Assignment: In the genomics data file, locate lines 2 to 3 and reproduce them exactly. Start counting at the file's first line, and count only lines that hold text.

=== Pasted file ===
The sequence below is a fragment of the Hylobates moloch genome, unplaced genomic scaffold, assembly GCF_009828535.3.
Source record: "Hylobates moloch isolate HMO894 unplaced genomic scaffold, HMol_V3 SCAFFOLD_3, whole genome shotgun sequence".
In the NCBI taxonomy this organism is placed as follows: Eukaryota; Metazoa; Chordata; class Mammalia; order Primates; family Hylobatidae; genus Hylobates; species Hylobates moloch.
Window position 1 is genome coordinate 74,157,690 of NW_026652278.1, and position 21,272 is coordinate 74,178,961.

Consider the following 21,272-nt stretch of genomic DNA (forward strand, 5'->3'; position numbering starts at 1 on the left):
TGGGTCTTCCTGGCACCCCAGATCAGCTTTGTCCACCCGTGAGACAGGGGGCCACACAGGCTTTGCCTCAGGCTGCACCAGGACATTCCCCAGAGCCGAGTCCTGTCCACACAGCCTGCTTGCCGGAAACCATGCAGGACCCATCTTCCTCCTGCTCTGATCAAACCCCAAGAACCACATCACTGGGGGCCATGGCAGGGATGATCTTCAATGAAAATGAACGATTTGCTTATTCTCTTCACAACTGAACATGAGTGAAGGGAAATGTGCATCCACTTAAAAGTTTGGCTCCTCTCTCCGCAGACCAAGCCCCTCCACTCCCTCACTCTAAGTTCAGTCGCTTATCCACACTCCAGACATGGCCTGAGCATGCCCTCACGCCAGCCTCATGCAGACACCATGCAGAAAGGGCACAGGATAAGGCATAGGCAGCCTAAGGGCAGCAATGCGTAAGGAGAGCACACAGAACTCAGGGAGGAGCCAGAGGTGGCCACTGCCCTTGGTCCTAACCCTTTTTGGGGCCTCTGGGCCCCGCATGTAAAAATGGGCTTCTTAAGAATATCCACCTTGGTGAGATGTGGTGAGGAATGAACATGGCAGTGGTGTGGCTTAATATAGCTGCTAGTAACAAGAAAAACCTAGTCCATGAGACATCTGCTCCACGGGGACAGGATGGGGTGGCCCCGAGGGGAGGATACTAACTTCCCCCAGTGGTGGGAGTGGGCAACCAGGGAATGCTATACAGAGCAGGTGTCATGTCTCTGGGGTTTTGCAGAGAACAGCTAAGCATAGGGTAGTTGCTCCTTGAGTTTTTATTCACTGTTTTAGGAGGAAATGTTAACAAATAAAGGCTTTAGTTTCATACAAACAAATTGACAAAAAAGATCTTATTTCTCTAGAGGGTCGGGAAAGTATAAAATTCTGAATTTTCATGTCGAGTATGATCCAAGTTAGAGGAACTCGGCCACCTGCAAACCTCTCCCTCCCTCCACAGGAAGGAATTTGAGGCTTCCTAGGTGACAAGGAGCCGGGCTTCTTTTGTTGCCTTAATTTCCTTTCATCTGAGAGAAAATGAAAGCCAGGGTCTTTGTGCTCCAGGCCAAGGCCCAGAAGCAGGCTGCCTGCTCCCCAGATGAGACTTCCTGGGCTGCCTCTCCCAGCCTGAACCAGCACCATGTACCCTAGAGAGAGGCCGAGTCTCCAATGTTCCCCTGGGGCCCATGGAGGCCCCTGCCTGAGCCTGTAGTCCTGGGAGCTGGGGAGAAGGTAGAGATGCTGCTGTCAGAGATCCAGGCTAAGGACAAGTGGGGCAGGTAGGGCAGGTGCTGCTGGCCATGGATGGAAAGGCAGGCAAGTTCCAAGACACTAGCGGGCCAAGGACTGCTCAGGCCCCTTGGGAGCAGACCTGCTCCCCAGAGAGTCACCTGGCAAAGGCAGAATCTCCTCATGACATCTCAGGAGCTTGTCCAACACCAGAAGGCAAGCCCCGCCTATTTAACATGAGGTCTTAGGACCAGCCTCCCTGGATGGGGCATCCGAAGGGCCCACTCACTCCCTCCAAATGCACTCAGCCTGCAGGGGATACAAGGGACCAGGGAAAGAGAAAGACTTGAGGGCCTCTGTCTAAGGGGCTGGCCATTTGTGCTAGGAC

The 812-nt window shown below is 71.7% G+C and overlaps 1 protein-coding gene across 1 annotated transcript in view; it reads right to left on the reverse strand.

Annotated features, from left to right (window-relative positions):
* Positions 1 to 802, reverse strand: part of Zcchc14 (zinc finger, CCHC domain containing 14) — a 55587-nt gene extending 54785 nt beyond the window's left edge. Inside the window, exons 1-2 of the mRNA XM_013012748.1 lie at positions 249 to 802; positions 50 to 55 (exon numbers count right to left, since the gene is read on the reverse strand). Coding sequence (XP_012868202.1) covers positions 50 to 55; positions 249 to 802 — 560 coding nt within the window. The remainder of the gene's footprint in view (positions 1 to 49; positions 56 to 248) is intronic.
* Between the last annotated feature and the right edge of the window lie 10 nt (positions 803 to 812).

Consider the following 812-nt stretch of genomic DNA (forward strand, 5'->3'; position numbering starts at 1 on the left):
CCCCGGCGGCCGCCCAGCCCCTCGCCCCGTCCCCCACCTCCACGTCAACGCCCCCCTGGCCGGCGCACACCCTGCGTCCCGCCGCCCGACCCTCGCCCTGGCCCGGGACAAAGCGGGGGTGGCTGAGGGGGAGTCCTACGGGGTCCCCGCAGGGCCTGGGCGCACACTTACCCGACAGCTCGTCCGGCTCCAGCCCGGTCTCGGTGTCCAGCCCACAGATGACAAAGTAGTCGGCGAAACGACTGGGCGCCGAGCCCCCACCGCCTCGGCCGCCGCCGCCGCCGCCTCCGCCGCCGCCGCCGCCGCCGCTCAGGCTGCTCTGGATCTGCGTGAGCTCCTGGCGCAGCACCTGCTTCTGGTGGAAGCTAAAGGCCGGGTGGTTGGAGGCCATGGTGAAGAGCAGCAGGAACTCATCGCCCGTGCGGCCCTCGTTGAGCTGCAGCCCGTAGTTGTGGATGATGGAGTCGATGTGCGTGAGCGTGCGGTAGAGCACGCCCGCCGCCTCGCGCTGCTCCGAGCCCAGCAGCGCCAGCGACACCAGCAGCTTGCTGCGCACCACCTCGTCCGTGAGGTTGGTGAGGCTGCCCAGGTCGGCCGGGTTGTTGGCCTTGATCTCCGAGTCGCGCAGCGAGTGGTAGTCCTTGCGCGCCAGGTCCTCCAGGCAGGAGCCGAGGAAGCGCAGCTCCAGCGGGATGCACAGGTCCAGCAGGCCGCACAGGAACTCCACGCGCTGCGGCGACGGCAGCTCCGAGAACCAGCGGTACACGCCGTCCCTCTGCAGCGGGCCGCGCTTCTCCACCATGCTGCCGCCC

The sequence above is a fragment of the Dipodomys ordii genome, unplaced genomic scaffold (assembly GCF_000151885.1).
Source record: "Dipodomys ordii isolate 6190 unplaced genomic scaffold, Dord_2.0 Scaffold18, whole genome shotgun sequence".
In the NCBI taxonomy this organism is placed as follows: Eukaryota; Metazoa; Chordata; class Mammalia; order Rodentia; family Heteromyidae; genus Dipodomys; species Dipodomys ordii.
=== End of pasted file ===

Source record: "Hylobates moloch isolate HMO894 unplaced genomic scaffold, HMol_V3 SCAFFOLD_3, whole genome shotgun sequence".
In the NCBI taxonomy this organism is placed as follows: Eukaryota; Metazoa; Chordata; class Mammalia; order Primates; family Hylobatidae; genus Hylobates; species Hylobates moloch.